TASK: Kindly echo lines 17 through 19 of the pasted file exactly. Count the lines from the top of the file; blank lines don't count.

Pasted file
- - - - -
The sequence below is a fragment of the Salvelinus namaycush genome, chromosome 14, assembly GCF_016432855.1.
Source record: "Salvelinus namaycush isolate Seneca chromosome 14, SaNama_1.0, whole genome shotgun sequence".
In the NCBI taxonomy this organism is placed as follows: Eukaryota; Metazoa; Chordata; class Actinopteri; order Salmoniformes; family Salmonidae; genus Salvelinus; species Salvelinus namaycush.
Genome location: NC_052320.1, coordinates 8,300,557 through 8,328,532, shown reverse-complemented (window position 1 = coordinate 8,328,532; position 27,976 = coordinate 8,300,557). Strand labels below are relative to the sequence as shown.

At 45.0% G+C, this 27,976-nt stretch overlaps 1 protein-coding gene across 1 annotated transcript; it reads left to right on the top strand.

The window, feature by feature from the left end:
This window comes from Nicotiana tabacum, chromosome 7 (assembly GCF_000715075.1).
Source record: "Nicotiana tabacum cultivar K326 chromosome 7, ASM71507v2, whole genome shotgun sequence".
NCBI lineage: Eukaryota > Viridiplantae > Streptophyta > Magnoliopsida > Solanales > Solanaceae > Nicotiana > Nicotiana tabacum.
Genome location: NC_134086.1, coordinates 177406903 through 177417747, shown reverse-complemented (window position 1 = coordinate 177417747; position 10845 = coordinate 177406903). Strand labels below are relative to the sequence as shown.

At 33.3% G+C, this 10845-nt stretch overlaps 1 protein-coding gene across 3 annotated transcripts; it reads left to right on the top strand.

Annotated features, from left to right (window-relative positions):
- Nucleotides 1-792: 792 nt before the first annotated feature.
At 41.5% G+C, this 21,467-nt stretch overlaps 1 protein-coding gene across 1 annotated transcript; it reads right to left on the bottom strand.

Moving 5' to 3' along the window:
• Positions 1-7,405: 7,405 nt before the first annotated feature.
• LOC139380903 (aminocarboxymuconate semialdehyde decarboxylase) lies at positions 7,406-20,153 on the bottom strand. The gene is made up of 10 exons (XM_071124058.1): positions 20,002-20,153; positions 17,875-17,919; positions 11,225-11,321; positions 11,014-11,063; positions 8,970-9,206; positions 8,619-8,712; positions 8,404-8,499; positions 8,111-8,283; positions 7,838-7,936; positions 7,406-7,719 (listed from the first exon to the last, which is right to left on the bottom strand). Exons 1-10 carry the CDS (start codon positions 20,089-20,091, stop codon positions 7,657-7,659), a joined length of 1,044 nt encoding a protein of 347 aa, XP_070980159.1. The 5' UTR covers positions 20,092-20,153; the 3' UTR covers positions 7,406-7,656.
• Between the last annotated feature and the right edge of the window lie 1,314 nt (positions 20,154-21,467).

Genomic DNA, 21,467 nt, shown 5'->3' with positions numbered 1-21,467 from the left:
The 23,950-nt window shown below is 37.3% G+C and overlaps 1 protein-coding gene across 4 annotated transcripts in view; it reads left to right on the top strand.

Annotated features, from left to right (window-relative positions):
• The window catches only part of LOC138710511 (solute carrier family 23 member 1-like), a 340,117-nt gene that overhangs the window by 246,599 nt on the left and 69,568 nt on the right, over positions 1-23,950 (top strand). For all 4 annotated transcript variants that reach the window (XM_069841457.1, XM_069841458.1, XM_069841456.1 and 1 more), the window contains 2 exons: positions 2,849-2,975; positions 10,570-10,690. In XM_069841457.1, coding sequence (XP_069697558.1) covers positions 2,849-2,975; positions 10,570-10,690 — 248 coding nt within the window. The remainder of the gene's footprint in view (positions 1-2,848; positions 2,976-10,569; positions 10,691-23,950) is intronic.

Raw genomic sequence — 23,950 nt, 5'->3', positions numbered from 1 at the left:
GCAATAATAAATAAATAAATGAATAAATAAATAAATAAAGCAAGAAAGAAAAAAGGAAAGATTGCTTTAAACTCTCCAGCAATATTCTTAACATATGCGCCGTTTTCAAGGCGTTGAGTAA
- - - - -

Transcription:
• LOC139380903 (aminocarboxymuconate semialdehyde decarboxylase) lies at positions 7,406-20,153 on the bottom strand. The gene is made up of 10 exons (XM_071124058.1): positions 20,002-20,153; positions 17,875-17,919; positions 11,225-11,321; positions 11,014-11,063; positions 8,970-9,206; positions 8,619-8,712; positions 8,404-8,499; positions 8,111-8,283; positions 7,838-7,936; positions 7,406-7,719 (listed from the first exon to the last, which is right to left on the bottom strand). Exons 1-10 carry the CDS (start codon positions 20,089-20,091, stop codon positions 7,657-7,659), a joined length of 1,044 nt encoding a protein of 347 aa, XP_070980159.1. The 5' UTR covers positions 20,092-20,153; the 3' UTR covers positions 7,406-7,656.
• Between the last annotated feature and the right edge of the window lie 1,314 nt (positions 20,154-21,467).

Genomic DNA, 21,467 nt, shown 5'->3' with positions numbered 1-21,467 from the left: